Alice Bonner, an associate professor of nursing at Northeastern and a national leader in Alzheimer’s disease care research, will lead the university’s efforts as part of an initiative aimed at providing more support services to people with Alzheimer’s and their families and raising awareness about the importance of early detection.
A new study using sociometers—devices that track individuals’ interactions with one another—suggests that context plays a large role in whether or not women talk more than men.
With support from the National Science Foundation, assistant professor Marilyn Minus will apply her research into designing materials stronger than Kevlar to create better synthetic collagen fibers and flame-retardant coatings.
Northeastern post-doctoral researcher Brian Keegan explains the science, the debate, and the implications of a recent Facebook study on the spread of emotion through the social network in a guest blog post on iNSolution.
When Northeastern assistant professor Loretta Fernandez was a kid, she “wanted to be Jacques Cousteau” (her words, her emphasis). She wanted to live on The Calypso, the boat from which […]
A few years ago, biologists Slava Epstein and Yoshiteru Aoi fantasized about a device that would work like a highway lane closure to isolate pure bacterial samples from the environment. They teamed with assistant professor of chemical engineering Ed Goluch to make their dream a reality.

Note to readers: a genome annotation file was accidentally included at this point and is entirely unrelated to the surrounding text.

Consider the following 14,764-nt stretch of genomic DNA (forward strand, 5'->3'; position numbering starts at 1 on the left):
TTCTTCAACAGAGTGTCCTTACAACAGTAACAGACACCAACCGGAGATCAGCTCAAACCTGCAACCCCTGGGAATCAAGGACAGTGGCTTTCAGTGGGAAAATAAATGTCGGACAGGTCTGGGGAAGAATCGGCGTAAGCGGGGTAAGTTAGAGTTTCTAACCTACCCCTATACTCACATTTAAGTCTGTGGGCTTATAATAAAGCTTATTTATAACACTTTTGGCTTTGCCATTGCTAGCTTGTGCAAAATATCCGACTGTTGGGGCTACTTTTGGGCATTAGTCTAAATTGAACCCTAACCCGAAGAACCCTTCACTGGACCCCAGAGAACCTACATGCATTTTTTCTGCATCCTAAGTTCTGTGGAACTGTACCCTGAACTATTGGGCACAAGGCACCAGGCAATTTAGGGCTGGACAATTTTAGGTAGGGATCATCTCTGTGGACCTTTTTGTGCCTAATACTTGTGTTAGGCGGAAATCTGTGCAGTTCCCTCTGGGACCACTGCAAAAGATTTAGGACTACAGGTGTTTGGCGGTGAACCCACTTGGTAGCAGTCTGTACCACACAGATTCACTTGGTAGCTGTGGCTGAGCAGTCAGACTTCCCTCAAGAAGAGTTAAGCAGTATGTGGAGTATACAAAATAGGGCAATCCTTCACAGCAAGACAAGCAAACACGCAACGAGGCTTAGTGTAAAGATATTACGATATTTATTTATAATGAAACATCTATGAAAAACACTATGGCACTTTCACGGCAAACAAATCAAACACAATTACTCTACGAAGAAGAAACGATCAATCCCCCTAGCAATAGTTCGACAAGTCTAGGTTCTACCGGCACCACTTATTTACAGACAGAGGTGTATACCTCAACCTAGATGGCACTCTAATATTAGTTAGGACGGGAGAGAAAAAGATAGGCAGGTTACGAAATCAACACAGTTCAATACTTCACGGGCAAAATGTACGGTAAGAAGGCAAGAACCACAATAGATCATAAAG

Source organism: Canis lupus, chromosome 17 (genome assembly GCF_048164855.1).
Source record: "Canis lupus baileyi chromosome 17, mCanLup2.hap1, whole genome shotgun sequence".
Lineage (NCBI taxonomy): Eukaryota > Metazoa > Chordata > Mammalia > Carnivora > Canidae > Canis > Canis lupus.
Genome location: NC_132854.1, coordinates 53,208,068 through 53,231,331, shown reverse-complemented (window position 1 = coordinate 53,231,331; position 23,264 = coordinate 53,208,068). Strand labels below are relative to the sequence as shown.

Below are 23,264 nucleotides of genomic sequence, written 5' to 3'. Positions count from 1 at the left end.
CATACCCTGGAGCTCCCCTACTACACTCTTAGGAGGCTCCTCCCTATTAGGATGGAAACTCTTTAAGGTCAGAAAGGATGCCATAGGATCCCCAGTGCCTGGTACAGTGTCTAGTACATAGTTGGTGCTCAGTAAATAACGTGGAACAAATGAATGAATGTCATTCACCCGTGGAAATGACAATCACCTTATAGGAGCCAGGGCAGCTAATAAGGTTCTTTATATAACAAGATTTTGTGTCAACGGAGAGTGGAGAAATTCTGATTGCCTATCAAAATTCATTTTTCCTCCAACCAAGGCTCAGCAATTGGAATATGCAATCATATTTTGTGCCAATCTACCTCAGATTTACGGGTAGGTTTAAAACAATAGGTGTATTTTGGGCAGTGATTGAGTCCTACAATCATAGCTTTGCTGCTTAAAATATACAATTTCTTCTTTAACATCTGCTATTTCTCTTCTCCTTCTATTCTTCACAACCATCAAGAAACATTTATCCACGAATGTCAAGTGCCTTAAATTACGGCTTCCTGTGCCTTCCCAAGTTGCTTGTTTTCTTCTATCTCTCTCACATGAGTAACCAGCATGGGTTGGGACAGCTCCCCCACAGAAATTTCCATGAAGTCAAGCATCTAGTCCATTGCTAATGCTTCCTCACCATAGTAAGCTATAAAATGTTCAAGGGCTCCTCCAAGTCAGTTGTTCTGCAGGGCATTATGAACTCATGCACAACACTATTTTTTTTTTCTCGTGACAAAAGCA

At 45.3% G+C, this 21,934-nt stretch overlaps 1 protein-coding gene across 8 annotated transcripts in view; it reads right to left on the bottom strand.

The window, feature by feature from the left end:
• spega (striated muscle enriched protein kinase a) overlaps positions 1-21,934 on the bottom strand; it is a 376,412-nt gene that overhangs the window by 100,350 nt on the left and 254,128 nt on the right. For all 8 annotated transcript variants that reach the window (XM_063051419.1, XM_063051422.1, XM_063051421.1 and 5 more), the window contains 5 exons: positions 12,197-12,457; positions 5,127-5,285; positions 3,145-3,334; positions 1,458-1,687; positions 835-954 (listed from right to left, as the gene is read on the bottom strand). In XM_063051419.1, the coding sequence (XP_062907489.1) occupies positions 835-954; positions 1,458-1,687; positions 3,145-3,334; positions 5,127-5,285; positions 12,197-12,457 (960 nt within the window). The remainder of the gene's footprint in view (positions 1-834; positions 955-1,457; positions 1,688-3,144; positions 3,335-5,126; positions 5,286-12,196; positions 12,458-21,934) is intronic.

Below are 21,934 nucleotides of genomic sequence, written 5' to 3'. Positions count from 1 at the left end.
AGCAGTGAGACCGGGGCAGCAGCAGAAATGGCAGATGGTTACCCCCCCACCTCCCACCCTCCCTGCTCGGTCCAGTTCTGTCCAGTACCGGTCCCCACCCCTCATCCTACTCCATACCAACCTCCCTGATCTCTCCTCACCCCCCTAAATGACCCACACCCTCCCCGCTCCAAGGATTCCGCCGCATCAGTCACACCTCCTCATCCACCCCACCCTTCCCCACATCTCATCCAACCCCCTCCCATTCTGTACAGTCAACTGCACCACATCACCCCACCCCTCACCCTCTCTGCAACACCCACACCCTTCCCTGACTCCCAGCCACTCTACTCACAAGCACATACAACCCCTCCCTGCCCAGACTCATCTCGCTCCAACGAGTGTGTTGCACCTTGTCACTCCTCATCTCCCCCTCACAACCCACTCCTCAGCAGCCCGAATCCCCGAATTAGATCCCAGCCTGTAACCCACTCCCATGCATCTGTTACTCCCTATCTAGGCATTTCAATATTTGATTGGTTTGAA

As some of you die-hard readers might have noticed, iNSolution has gotten a face lift. Not only has the grid-homepage gone the way of the dodo, but there are some […]
Assistant professor Loretta Fernandez has developed a straightforward method for determining the concentration of contaminants likely to end up in the tissues of organisms living in polluted waterways.
Last week, Northeastern researchers were joined by Provost and Senior Vice President for Academic Affairs Stephen W. Director to converse with audience members at the Boston Museum of Science from a unique vantage point: the bottom of the ocean at the Aquarius Reef Base off Florida’s coast.
When animals must balance the fear of being eaten with their own need to feed, their decisions affect the whole ecosystem. New research from Northeastern professor Geoff Trussell, who directs Northeastern’s Marine Science Center, suggests this effect is even more pronounced under future climate change scenarios.
Our latest installment in the Antarctic co-op series from student Eileen Sheehan is a video of her and her Northeastern classmate Urjeet Khanwalkar feeding the red-blooded rock-cod N. coriiceps at Palmer […]
Last week I had perhaps the best interview of my time here at Northeastern (it’s a toss up between this and the time I walked out with a bottle of homemade […]